Features Mar 11, 2015 at 4:00 am

The People's Harm Reduction Alliance is one of the most daring and innovative needle exchanges in the country. And it's run by users. Five years ago, they started giving out crack stems. Now they're expanding services for methamphetamine users.

Shilo Murphy is the director of the Peopleโ€™s Harm Reduction Alliance. Kelly O


Thanks for covering this. Great article.
Do these same groups offer users contacts/resources for getting off these drugs if they so desire? Sorry if it was mentioned in the article and I missed it.
I have had the opportunity to volunteer at PHRA on a couple of occasions. Thank you, Brendan, for this article. Once again, Seattle proves we are light years ahead of a large chunk of the country when it comes to science, compassion and common sense.
He thinks he's doing "good" but in reality, he is enabling a tragic and deadly addiction. Shame.
PHRA's ahead of the curve on harm reduction. Good article.
@2: of course. Not sure if it's still true (but wouldn't be surprised), but the syringe exchange programs used to be the largest single source of referrals to drug treatment in King County (and, hence, the state). At one point the waiting list for methadone vouchers was almost 18 months long and inpatient treatment might as well not have existed Thankfully, the Affordable Care Act covers drug treatment so waiting lists are declining dramatically.

@4: I double fuckin' dutch dare you to volunteer at a syringe exchange program (assuming one would let you with that attitude) for a few months and come back here and say that. Every stereotype I had about "addicts" was demolished after just a few shifts. To quote Ron Jackson (the former head of Evergreen Treatment Services): "if you've met one heroin addict...you've met one heroin addict".
Reminds me of my friend Bob Quinn and I'm glad to see the work he fought for is continuing. http://slog.thestranger.com/slog/archive…
@7: Bob's spirit and compassion live on in PHRA. As a longtime friend of Bob's (and even on his thesis committee), it is great to see that his ethos of do first, seek permission later continues.
I am totally convinced of the public health benefit of needle exchanges. Free crack pipes not so much.
#4: I work at a needle exchange in toronto, and working with the 'addicts' as you so negatively call them, has been some of the best years of my life. They are the kindest, most compassionate folks I have ever met. We take care of each other, look out for each others safety. When you accept someone as they currently are, and dont judge their behaviours... wjen they are ready to get help getting clean, they know they have a good network of folks at the exchange rooting for them and supporting them all the way, no matter whay choice they make.

If it weren't for the kindness of the addicts and outreach workers at my exchange, I wouldnt have cared enough about myself to finally decide to get sober... I wouldnt have believed I had any worth. So yes, NEPs might be enabling addiction, but they also enable community building, self esteem, and unconditional love. Without that kind of care most drug users wont even bother thinking that getting better is even an option. Tough love is not how to solve this issue, but compassionate care IS.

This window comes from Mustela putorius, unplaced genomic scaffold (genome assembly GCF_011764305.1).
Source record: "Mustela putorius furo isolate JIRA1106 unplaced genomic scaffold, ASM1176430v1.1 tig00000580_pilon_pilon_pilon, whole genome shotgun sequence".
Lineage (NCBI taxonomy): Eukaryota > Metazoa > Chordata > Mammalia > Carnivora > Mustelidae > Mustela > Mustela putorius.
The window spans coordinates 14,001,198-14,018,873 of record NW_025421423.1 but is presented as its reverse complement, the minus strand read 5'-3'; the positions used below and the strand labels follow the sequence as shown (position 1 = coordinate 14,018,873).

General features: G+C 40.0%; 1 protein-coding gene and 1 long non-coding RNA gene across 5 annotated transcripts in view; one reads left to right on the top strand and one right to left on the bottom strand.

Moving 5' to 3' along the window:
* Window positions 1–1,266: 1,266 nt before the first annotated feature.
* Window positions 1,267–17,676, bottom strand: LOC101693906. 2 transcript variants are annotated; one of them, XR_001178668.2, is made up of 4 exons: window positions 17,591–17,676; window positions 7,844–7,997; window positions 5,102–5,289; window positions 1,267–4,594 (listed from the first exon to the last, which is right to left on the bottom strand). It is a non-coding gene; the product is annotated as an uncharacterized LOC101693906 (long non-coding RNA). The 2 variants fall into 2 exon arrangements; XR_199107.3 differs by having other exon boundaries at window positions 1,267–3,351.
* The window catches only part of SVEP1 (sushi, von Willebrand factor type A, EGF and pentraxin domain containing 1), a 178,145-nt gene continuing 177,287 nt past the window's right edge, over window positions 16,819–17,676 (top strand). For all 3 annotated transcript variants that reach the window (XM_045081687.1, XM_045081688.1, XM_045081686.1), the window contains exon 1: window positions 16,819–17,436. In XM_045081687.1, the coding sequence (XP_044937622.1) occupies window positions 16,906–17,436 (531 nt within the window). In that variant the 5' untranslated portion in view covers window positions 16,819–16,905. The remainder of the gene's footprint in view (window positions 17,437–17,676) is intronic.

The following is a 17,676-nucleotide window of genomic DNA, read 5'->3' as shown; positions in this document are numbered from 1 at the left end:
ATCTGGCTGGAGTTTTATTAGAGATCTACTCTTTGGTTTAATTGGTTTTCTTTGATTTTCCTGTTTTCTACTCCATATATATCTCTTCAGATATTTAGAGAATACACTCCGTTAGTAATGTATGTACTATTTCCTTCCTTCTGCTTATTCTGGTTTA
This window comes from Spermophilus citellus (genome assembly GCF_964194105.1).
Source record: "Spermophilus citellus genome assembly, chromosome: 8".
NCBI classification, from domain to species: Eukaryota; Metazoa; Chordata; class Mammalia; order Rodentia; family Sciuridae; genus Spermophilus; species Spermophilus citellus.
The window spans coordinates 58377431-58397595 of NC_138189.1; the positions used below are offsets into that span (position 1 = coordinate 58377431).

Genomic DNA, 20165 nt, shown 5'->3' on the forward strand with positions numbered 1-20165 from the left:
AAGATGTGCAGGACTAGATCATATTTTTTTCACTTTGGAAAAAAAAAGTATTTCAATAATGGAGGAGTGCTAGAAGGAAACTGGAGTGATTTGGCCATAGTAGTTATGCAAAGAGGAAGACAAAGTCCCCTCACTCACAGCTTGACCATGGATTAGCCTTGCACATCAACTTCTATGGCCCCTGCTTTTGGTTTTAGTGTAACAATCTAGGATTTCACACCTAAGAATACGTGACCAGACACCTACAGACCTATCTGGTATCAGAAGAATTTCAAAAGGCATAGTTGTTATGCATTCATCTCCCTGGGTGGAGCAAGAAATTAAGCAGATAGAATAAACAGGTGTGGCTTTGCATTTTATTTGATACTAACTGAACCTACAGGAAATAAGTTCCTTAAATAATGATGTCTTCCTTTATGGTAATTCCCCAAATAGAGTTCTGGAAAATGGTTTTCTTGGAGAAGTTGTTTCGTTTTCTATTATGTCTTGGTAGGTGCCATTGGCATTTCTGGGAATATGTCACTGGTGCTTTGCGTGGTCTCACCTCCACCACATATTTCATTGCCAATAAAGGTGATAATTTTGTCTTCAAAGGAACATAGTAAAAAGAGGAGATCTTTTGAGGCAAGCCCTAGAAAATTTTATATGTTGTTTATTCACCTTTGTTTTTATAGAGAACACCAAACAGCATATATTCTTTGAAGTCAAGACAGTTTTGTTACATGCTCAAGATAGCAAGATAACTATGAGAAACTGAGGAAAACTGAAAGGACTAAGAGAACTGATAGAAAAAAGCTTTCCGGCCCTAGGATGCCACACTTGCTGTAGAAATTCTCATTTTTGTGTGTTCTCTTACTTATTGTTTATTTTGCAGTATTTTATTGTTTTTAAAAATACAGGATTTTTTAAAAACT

This article brought tears to my eyes...thanks for putting this together.

I live in CD, and see people around here struggling every day.

Less jails, more outreach....and treatment, when they're ready.
Anyone who thinks these programs foster or "enable" drug use or addiction is a fucking moron. People will use and/or abuse drugs, alcohol, sex, food, consumerism no matter what. They are offering support and a safer option without judgement. i have been a participant as well as a volunteer in this program as well as numerous others throughout the country. Having been clean for over 15 years now, I can assure you there is no encouragement to use drugs or to go to treatment, however when I needed help and was ready to stop, where do you think I went? of course they offer alternatives to using and support to quit. Solely from reading a number of these ignorant comments I am reminded why harm reduction is so important. Good work PHRA!
The problem of how to patrol bathrooms has been solved. Just replace the lightbulbs with blue lightbulbs. Junkies can't see their veins to shoot up. Someone please tell these people.
Happy birthday, article - you're 10 days old!
I actually didn't know there was a difference between crack pipes and meth pipes. Anyway, excellent article.
I misread the headline and thought it said Meth Pops, and I was like, wow! Meth Pops!
The Dutch virtually eliminated heroin injection by educating as to the safer means of ingestion such as snorting and smoking. The measure of harm reduction trading needles for pipes is enormous.

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